Hudson didn't want river, but found Troy anyway

Par-TEE! A century ago, Troy was a-rockin’ with parades, speeches, banquets, bunting, fireworks. The 1909 Hudson-Fulton Celebration honored the tri-centennial of Henry Hudson’s trip up his namesake river, and the centennial of Robert Fulton’s 1807 steamship journey on said river. (Alas, the celebrations this time around were so low-key as to be all but unnoticed.)

The Dutch hired Hudson, an Englishman but experienced explorer, to find an imagined all-water “northwest passage” to the Orient. Hudson ignored rivers, knowing they dead-end upland. But the Hudson River fooled him, it was different. It’s an estuary, a flooded river—little discernable current, saltwater-filled at its lower end, tides as far north as Troy.

At 160 miles upstream, realizing the river was petering out, Hudson turned back. But Hudson had found not a passage to get to another continent, but a viable and valuable passage to get into this one. The river’s sluggish flow afforded easy sailing upstream. The river also breeched the vast Appalachian chain, an otherwise continuous mountainous ridge from Georgia to Maine. The Hudson River Valley connects to Lakes George and Champlain to the north, the Mohawk River and Great Lakes to the west. The Capital District arose at the vital crossroads of this early transportation network.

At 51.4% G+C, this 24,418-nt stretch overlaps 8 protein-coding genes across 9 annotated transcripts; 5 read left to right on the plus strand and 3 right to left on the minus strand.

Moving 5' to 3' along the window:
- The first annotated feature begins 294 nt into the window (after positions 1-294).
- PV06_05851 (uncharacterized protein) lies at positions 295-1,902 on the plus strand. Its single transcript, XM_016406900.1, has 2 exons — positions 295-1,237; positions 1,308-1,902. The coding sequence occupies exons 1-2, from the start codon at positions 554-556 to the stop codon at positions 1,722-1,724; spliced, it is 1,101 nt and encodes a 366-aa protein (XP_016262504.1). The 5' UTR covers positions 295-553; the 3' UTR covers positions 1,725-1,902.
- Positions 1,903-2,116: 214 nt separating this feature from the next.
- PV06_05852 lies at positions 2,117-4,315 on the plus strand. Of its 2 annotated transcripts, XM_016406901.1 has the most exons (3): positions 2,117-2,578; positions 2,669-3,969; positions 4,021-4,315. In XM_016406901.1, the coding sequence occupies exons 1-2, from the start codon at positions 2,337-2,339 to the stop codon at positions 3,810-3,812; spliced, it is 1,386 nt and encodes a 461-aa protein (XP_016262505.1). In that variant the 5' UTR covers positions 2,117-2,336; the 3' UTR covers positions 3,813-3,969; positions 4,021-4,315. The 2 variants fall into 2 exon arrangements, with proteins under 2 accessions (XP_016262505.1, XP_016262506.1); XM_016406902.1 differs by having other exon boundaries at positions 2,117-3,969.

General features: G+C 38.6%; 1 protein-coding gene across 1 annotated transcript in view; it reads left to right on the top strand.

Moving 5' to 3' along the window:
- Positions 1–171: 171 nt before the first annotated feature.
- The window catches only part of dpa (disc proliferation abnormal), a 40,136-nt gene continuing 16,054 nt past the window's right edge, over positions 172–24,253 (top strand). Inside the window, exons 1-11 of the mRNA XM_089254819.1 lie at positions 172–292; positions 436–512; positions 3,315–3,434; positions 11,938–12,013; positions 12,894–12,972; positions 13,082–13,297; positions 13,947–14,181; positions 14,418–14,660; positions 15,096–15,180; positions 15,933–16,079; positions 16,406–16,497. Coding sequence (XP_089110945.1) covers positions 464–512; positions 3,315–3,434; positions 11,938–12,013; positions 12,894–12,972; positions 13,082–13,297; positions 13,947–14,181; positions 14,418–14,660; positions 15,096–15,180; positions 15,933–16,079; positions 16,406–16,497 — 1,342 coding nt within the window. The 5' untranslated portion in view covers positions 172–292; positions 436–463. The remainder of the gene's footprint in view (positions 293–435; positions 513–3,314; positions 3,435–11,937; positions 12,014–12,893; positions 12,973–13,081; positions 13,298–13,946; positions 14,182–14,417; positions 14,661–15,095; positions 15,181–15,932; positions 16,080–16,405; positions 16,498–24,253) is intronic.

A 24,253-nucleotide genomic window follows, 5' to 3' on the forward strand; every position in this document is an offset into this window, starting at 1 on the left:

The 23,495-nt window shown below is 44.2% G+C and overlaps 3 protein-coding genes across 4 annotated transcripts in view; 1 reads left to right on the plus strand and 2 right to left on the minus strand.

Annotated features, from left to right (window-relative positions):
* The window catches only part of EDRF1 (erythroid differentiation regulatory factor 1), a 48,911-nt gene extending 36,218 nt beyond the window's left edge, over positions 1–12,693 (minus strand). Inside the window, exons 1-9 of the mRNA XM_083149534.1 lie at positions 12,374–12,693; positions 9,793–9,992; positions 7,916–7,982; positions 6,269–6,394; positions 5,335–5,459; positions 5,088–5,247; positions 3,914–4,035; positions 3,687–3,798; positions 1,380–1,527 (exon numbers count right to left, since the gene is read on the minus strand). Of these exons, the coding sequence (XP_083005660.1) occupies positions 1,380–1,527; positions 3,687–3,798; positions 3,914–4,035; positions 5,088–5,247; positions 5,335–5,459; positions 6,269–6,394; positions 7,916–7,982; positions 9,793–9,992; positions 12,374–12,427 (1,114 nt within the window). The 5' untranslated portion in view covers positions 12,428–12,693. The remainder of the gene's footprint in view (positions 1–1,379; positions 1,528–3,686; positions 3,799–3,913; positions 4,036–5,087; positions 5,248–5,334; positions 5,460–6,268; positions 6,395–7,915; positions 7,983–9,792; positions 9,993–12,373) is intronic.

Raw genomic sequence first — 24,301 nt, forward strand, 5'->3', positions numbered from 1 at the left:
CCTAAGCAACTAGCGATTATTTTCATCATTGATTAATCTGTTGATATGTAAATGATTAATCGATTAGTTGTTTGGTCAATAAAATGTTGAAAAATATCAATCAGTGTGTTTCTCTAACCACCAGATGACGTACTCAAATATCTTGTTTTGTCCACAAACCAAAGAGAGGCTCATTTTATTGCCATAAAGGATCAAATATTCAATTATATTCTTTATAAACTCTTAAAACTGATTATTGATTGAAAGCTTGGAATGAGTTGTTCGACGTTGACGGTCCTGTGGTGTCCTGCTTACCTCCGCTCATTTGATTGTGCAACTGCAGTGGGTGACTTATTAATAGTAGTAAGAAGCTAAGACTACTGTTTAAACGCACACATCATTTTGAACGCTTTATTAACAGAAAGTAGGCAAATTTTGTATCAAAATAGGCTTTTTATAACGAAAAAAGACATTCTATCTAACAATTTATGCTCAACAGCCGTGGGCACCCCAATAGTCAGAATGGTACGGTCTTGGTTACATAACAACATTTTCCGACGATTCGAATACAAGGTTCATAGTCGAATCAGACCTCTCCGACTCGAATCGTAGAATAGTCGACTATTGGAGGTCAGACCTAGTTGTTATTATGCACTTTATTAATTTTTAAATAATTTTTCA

By the way, Hudson was promptly arrested when he returned to London for having sailed under another country’s flag.

In 1629, the Dutch West India Company began selling vast tracts of the land claimed by Hudson. The new landlords were called patroons, a Dutch word akin to the English “patron” (from the same Latin root for “father.” ). One such investor was wealthy diamond-merchant Kiliaen van Rensselaer, who purchased something like one million acres covering both sides of the river. The area was called Rensselaerswijck—in English, Rensselaerswick or Rensselaerswyck.

Now a clustering of houses or villas is termed a village, contracted as “wich” or “wick” such as Greenwich, Sandwich, or Brunswick (literally “Brownvillage”), the latter just up the road on Rt. 7. So I would think “wijck” is the Dutch equivalent. Dutch words are tantalizingly close to English, with just enough difference to catch us off guard—the “oo” in “patroon” or the “aer” ending of “Rensselaer.”

The venture was so profitable that the van Rensselaers became one of the 10 richest families in America. Three centuries later, in 1824, Kiliaen’s descendent Stephen founded you-know-what.

So Henry’s journey 400 years ago this year led to Kiliaen’s patroonship, led to Stephen’s school, which led to the Rensselaer Union and The Poly in which you read these words. Thus it is Hudson whom you can thank whenever you encounter trouble in spelling your alma mater’s name.